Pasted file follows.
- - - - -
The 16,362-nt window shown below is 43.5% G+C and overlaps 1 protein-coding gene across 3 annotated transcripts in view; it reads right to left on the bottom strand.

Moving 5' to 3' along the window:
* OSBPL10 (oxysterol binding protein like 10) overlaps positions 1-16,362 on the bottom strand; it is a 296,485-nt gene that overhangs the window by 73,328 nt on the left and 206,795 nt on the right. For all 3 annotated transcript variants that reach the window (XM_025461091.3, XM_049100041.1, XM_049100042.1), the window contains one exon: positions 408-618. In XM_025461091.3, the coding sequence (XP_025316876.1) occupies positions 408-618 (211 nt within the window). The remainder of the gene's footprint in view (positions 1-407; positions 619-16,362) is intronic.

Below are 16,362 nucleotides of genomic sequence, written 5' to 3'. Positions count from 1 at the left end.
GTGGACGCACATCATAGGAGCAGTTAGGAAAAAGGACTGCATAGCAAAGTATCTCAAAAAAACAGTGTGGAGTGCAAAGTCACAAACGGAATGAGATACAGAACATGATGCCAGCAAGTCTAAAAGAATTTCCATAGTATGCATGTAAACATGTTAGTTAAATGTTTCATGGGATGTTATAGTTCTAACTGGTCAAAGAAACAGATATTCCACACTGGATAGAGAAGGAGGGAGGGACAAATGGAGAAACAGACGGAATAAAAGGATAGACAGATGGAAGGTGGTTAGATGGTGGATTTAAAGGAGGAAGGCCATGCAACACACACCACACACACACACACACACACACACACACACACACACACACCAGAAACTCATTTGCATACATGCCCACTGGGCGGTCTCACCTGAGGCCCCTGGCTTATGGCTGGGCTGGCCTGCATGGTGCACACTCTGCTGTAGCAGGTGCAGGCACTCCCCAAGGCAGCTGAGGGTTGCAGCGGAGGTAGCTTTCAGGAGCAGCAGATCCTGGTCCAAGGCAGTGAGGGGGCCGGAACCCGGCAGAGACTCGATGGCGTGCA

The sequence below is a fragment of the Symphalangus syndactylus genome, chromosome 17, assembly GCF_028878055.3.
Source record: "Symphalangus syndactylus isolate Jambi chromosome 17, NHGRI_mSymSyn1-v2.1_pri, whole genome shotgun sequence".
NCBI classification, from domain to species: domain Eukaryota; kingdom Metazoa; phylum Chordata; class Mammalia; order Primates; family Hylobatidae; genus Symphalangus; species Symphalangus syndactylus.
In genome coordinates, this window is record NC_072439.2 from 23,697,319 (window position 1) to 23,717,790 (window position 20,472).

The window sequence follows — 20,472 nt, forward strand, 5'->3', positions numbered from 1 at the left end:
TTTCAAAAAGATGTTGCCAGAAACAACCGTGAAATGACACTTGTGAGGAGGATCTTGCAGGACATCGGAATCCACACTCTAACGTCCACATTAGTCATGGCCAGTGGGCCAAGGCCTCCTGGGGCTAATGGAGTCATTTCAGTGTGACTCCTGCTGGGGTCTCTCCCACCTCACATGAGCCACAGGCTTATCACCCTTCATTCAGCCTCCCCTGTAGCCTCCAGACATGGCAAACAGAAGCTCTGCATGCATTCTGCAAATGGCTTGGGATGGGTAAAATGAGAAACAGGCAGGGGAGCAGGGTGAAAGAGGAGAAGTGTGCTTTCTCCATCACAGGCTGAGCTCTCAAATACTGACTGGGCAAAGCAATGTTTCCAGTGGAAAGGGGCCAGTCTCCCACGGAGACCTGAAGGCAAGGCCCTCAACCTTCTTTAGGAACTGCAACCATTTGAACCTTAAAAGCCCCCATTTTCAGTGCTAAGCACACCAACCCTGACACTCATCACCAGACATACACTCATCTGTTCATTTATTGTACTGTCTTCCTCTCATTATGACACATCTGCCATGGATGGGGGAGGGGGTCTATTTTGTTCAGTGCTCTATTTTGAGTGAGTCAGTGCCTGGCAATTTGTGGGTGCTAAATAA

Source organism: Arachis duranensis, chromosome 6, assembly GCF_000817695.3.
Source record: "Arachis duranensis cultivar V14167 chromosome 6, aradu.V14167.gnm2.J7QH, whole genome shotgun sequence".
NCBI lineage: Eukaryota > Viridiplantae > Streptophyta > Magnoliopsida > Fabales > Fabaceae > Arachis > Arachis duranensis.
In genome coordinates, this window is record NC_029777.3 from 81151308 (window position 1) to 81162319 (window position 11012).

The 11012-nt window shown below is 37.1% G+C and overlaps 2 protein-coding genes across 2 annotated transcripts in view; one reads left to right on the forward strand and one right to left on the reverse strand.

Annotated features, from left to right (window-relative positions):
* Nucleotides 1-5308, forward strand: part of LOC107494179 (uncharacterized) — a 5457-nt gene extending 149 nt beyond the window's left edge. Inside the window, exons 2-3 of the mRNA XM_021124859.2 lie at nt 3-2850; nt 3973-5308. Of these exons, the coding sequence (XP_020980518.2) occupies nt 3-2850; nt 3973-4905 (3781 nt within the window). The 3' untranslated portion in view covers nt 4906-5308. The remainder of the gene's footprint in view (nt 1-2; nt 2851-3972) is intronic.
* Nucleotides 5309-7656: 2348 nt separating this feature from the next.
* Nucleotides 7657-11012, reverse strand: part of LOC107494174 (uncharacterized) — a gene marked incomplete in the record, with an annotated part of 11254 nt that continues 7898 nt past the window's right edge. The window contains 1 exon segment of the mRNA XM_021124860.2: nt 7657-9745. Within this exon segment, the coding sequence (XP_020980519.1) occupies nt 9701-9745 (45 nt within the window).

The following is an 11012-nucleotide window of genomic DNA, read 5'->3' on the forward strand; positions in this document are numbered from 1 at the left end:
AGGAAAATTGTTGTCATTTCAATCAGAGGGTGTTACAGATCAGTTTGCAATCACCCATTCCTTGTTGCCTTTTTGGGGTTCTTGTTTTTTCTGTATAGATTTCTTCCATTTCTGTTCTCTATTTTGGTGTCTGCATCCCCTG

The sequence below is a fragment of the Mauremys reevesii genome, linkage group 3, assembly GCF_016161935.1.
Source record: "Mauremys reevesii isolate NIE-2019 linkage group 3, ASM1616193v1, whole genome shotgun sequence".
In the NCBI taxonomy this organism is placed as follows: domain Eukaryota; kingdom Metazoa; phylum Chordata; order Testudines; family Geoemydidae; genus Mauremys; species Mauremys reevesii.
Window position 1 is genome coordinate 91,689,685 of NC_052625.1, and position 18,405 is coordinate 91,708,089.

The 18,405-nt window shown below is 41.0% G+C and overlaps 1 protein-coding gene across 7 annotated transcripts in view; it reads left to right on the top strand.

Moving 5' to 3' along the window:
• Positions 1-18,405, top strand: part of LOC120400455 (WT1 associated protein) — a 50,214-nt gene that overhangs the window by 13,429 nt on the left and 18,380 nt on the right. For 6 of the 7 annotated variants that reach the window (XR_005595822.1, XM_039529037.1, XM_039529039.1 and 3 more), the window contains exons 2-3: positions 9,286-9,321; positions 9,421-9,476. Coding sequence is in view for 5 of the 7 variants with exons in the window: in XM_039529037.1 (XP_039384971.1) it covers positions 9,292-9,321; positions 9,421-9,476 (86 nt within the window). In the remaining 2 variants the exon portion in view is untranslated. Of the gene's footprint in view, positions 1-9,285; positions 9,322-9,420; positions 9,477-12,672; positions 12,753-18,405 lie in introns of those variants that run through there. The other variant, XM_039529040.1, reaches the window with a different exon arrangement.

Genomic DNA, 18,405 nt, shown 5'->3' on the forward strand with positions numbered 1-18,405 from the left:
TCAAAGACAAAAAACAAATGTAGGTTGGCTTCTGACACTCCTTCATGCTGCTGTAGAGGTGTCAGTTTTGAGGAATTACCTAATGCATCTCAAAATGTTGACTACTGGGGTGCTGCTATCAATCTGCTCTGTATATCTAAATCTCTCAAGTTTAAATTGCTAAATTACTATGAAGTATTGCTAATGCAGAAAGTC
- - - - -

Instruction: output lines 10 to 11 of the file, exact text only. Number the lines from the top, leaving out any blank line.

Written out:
The window sequence follows — 20,472 nt, forward strand, 5'->3', positions numbered from 1 at the left end:
TTTCAAAAAGATGTTGCCAGAAACAACCGTGAAATGACACTTGTGAGGAGGATCTTGCAGGACATCGGAATCCACACTCTAACGTCCACATTAGTCATGGCCAGTGGGCCAAGGCCTCCTGGGGCTAATGGAGTCATTTCAGTGTGACTCCTGCTGGGGTCTCTCCCACCTCACATGAGCCACAGGCTTATCACCCTTCATTCAGCCTCCCCTGTAGCCTCCAGACATGGCAAACAGAAGCTCTGCATGCATTCTGCAAATGGCTTGGGATGGGTAAAATGAGAAACAGGCAGGGGAGCAGGGTGAAAGAGGAGAAGTGTGCTTTCTCCATCACAGGCTGAGCTCTCAAATACTGACTGGGCAAAGCAATGTTTCCAGTGGAAAGGGGCCAGTCTCCCACGGAGACCTGAAGGCAAGGCCCTCAACCTTCTTTAGGAACTGCAACCATTTGAACCTTAAAAGCCCCCATTTTCAGTGCTAAGCACACCAACCCTGACACTCATCACCAGACATACACTCATCTGTTCATTTATTGTACTGTCTTCCTCTCATTATGACACATCTGCCATGGATGGGGGAGGGGGTCTATTTTGTTCAGTGCTCTATTTTGAGTGAGTCAGTGCCTGGCAATTTGTGGGTGCTAAATAA